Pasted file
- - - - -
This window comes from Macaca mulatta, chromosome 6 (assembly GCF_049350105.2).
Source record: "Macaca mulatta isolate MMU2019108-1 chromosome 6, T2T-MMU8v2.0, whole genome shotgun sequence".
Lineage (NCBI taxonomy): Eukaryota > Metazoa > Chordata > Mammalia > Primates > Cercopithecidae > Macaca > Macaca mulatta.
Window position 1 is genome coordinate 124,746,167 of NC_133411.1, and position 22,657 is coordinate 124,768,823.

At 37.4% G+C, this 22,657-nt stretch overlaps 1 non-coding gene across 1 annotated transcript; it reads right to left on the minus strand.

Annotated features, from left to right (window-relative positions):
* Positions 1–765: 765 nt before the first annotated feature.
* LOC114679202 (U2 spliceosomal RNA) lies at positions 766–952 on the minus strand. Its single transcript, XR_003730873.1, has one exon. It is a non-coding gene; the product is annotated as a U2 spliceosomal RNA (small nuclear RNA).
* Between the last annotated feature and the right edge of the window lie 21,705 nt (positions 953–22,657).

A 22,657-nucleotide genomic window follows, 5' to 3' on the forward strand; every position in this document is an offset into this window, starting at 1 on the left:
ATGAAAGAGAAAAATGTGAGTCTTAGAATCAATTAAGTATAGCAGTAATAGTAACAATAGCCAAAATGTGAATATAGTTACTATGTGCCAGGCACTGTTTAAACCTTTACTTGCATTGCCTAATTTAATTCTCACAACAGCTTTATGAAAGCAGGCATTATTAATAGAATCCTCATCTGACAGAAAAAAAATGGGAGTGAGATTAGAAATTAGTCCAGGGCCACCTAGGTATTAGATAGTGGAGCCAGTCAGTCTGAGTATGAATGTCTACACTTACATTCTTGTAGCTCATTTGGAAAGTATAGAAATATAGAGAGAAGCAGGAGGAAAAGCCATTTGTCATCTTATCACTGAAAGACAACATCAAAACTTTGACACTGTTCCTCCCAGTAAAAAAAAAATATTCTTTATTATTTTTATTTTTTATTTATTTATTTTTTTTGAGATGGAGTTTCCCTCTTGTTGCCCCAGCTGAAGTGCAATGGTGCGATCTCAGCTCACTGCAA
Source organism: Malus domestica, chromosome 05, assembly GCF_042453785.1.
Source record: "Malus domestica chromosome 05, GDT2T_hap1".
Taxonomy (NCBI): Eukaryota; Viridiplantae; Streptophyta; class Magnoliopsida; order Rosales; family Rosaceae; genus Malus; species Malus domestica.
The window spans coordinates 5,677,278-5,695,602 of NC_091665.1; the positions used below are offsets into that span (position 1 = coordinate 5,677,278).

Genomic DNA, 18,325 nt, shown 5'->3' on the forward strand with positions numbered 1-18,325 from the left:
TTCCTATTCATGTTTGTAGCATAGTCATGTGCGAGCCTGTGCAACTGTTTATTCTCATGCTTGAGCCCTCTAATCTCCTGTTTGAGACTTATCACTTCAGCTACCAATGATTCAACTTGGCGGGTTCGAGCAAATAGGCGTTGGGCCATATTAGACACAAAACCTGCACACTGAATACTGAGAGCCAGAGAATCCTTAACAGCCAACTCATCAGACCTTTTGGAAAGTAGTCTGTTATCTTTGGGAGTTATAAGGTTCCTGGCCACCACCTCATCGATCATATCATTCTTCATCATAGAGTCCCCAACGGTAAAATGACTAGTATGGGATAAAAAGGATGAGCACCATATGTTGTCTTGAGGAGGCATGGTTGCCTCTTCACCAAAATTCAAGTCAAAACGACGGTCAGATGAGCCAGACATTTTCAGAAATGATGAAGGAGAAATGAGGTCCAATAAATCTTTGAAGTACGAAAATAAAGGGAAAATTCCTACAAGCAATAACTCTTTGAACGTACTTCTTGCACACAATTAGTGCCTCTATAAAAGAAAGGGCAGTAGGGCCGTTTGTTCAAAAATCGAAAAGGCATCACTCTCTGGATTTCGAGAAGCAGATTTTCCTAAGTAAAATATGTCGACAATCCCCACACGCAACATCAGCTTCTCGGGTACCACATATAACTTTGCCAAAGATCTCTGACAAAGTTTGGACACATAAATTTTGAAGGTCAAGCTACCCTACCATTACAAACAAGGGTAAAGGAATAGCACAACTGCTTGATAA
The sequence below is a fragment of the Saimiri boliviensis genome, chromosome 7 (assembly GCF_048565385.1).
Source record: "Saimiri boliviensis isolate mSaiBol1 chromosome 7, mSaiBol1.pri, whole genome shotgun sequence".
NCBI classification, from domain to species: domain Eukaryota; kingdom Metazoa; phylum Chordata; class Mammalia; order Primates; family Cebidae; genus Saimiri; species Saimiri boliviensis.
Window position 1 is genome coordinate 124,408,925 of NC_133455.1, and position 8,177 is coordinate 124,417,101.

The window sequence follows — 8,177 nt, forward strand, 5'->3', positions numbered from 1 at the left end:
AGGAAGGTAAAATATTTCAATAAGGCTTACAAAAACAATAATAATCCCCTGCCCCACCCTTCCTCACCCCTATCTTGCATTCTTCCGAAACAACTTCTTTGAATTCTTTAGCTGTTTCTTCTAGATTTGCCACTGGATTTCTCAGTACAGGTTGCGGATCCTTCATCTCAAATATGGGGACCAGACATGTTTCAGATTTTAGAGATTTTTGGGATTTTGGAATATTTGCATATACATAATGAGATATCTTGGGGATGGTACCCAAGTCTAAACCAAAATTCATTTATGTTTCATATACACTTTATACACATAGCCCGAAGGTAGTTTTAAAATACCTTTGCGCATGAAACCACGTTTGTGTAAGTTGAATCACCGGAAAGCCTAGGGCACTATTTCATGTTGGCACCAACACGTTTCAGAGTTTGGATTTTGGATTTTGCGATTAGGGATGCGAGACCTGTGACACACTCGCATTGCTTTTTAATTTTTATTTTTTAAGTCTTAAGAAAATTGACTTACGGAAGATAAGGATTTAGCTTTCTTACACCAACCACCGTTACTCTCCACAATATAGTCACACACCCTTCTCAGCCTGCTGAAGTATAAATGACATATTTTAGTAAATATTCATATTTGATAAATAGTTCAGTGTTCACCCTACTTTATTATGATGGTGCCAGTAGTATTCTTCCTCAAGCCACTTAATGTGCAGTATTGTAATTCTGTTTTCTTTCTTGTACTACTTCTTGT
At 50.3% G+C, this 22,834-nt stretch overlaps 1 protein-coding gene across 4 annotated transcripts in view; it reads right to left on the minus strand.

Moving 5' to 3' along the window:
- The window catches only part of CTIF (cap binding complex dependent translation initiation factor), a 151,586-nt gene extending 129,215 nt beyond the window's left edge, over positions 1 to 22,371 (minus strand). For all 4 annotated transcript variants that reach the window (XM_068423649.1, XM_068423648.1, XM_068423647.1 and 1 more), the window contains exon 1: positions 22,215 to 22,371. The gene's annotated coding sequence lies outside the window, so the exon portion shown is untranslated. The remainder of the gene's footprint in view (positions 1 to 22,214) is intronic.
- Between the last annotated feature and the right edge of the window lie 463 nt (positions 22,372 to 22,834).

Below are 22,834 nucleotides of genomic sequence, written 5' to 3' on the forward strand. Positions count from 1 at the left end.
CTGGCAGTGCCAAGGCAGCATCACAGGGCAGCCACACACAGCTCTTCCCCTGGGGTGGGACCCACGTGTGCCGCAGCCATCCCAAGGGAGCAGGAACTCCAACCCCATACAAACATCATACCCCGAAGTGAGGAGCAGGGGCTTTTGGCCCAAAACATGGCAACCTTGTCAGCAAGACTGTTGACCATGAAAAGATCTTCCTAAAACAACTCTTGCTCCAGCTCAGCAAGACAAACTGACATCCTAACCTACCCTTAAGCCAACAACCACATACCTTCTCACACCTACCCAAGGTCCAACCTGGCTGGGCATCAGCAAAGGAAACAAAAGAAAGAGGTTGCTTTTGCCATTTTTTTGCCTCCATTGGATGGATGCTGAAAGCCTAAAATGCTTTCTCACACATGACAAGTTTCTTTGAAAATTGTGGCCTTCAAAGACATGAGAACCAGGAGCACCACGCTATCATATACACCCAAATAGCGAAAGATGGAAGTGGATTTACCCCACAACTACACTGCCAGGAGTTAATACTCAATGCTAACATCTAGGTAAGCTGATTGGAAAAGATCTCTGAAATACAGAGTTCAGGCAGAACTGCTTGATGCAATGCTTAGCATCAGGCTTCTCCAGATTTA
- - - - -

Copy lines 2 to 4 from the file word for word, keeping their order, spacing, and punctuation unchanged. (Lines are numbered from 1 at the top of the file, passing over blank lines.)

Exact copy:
Source record: "Macaca mulatta isolate MMU2019108-1 chromosome 6, T2T-MMU8v2.0, whole genome shotgun sequence".
Lineage (NCBI taxonomy): Eukaryota > Metazoa > Chordata > Mammalia > Primates > Cercopithecidae > Macaca > Macaca mulatta.
Window position 1 is genome coordinate 124,746,167 of NC_133411.1, and position 22,657 is coordinate 124,768,823.